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"; Capt Geo
4/9/12 03:29 PM
Cabo Bite Report [Post#: 2984 ] Reply to this post

Captain George Landrum
Cabo Fish Report
April 2 - 8, 2012

WEATHER: As summer slowly approaches our weather starts to warm up and we had our indications this week that summer will be here soon. We had a high of 94 degrees on Thursday along with a low of 72 degrees in the morning, our highest levels all week. Our average was 64 degrees in the morning and 86 during the day. We had no cloud cover, it was sunny all week long with only light winds for the most part here in Cabo, but with a good afternoon breeze on the Pacific side.
WATER: While we experienced a “feel” of summer weather on land we also received a slight “feel” of summer water out on the fishing grounds as the water off of the San Jose area warmed to as much as 74 degrees this week. Combine that with the small swells and it was almost like fishing in August! Of course the water was not as warm as it will be then and there are no big Blue and Black Marlin around yet, but there were lots of fish in the area. On the Pacific side of the Cape the swells were a bit smaller than those we had last week but the water remained cool and slightly off color. With an average of 64 degrees and an occasional cold spot of 61 degrees from close to the beach to outside of the San Jaime and the Golden Gate Banks, you did not encounter clean water until 40+ miles offshore. Directly south of Cabo and to the west to a line directly south of San Jose the water warmed a bit to 66 degrees but remained slightly green. East of the line directly south of San Jose the water warmed to 73-74 degrees and was blue. All this was of the end of the week, as the warm water stared much closer to Cabo at the beginning of the week and slowly moved to the east over the 7 days.
BAIT: Caballito and Mackerel as well as a few Mullet could be had for $3 per bait. A few of the bait boats had “frozen” ballyhoo for between $3-4, each, but you never know how many times they had been “frozen”.
BILLFISH: The marlin we were seeing last week between the 1150 and Punta Gorda were still there this week, but they were not as hungry as they were last week. The full moon has a strong effect on the feeding patterns and once the moon starts to wane these fish should start to feed again. Meanwhile, it was frustrating to toss bait in front of these fish just to see them ignore it, but once in a while one of the Marlin took an interest and bit. In the same area we were seeing plenty of Thresher sharks, and occasionally one of them would bite. Mix them in with an occasional Mako shark and there was a decent chance to catch something offshore this week.
YELLOWFIN TUNA: Still not showing up with any numbers, there were a few football fish to be found mixed in with porpoise, but you really had to check out a large number of porpoise pods before finding Tuna. Once in a while someone would hook into a decent fish over 60 pounds, but they were few and far between. A few boats were making the run from Cabo up to the Inman Banks area and catching Tuna to 60 pounds on drifted Sardines, but it was a real scratch to get one hooked, and there were plenty of times it was a wasted trip, but for those who only wanted to target Yellowfin, it was just about the only game in town.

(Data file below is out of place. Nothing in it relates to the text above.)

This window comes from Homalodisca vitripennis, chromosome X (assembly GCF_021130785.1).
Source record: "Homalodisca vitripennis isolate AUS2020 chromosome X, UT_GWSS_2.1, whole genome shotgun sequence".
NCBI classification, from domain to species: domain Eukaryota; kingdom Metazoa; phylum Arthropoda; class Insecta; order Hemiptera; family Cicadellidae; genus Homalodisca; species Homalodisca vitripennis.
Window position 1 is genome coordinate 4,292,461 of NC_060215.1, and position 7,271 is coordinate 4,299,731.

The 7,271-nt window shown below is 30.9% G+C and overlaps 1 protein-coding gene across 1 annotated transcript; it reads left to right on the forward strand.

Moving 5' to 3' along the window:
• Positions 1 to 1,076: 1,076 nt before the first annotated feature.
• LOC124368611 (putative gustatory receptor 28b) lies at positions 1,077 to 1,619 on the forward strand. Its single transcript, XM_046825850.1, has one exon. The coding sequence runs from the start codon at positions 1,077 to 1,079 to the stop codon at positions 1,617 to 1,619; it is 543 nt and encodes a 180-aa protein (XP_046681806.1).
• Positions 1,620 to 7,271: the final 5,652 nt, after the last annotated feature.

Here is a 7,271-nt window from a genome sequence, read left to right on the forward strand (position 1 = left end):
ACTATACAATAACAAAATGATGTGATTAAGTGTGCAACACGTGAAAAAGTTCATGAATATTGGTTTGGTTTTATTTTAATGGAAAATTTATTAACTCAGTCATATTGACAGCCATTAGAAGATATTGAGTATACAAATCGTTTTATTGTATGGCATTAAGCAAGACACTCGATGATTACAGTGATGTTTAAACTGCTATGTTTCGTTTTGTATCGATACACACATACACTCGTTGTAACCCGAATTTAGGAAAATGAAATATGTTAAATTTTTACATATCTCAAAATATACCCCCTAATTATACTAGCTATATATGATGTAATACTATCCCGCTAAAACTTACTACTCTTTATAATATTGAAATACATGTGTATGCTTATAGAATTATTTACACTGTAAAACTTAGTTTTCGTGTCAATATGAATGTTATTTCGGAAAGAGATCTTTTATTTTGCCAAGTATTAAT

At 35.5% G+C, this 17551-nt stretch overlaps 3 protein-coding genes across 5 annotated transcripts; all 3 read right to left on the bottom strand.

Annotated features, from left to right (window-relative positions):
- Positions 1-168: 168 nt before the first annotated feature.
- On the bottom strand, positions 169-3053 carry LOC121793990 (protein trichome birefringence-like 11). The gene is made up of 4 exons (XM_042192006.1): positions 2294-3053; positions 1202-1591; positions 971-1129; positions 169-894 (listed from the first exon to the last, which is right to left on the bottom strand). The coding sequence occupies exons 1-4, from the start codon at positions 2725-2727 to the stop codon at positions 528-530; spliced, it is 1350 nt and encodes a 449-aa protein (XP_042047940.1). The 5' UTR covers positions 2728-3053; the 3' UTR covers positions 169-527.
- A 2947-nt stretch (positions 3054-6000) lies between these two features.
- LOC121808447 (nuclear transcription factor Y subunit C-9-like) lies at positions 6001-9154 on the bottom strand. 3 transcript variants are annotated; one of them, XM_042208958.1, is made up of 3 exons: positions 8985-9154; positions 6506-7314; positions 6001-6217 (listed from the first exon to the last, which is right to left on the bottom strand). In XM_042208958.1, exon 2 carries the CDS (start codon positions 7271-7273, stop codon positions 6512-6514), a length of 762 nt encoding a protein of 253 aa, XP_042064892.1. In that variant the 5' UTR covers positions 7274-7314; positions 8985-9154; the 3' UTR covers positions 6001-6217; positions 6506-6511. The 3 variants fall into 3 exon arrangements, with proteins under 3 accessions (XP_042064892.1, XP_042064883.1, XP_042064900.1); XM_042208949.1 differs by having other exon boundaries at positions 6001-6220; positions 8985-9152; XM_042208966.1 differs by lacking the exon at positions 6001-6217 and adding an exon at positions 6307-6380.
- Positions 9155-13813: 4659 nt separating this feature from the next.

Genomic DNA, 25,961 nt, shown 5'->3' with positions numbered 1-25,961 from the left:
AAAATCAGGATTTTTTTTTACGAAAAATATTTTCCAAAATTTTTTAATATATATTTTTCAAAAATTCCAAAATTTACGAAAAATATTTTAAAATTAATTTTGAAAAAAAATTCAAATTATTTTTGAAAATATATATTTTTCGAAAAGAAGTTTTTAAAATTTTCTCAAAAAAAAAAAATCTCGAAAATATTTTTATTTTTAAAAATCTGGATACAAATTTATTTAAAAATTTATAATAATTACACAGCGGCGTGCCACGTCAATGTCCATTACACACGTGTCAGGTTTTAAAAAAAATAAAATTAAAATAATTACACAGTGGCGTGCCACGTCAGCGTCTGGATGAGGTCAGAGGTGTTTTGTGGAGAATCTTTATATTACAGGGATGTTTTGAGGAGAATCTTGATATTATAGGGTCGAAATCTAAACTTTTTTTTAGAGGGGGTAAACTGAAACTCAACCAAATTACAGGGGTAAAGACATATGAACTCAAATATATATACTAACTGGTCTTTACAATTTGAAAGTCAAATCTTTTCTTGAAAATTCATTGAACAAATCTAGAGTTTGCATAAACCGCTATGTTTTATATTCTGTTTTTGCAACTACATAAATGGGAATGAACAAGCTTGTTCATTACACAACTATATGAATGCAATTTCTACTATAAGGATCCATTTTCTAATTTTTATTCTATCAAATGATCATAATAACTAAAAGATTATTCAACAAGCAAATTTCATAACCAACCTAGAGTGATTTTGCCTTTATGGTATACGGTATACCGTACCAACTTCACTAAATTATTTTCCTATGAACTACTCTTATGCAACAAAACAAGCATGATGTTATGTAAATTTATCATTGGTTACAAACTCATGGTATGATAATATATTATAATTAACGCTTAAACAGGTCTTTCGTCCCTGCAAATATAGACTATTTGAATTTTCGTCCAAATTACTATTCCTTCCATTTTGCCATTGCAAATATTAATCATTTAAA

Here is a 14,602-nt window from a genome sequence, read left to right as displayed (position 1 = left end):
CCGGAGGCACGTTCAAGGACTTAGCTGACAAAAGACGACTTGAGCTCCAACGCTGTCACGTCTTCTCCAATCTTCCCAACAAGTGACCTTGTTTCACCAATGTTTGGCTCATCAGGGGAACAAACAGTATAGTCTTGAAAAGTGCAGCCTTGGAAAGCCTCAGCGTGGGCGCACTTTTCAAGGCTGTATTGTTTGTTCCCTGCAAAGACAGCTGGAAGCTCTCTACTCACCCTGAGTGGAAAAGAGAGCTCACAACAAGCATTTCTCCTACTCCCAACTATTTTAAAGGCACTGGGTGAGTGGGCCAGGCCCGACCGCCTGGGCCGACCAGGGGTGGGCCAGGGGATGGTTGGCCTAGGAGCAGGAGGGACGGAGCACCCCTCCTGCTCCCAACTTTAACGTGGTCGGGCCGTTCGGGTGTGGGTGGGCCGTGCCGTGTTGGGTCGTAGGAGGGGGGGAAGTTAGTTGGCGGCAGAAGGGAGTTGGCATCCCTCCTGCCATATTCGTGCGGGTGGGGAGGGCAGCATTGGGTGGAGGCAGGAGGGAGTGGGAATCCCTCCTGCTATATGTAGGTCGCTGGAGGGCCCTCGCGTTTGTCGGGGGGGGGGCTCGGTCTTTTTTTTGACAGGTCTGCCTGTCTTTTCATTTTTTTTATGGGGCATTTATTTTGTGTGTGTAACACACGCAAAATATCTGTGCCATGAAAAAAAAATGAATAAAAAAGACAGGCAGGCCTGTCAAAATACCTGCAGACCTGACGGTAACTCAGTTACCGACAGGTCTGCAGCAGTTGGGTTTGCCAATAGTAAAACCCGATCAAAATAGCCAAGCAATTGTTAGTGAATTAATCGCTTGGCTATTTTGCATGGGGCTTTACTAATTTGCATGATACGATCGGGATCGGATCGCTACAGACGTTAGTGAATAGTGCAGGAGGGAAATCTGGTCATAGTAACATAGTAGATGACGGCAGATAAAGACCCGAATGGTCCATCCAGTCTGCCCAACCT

DORADO: The warm water off of San Jose produced the few Dorado we saw this week with the smaller and more common fish being in the 10 pound class and found close to the beach. I did see several larger Dorado, the biggest being 42 pounds, that were caught offshore by boats fishing for Marlin. There were no numbers on these fish as they were all singles, but as the water warms up there should be more of them around.
WAHOO: Still none that I heard of this week, and I was surprised since Easter is the full moon. Perhaps as with the Marlin, the bite will happen on the waning moon.
INSHORE: Inshore action continued strong this week with Yellowtail to 35 pounds, Sierra that averaged 4 pounds, small Roosterfish of less than 10 pounds and some decent Jack Crevalle to 20 pounds. Almost all the Yellowtail action took place on the Pacific side in water between 80 and 120 feet deep. Finding the fish and then going back over the spot again and again produced numbers, but having a good fish finder on the boat really helped as this week the fish were constantly on the move. Often you had to spend 10 or 15 minutes finding the school after catching one or two fish. As far as the Sierra are concerned, the favorite areas were just off the beach in front of the Diamante Golf Course on the Pacific side and in front of Cabo Real Golf Course on the Cortez side. Small hootchies in ping and chartreuse as well as Sardines worked well. The Roosterfish were small but aggressive, trying to eat any live bait that was slow trolled on the surface, but the best results came from continual casting of plugs into the surf from the boat, and retrieving it in a walk-the-dog style. With an occasional Jack Crevalle crashing the party you never knew what was going to bite!
FISH RECIPE: Check the blog for this weeks recipe! It's a really great one.
NOTES: This weeks report was written to the music of Mason Proffit on their album “Come and Gone” released by Flaming Arrow Records with some of the music having been recorded as early as 1976. The Talbot brothers were great musicians and a big influence on a lot of us. It's Easter day, time to get cooking!
Have a great week, catch lots of fish, and get those reservations for Cabo made!

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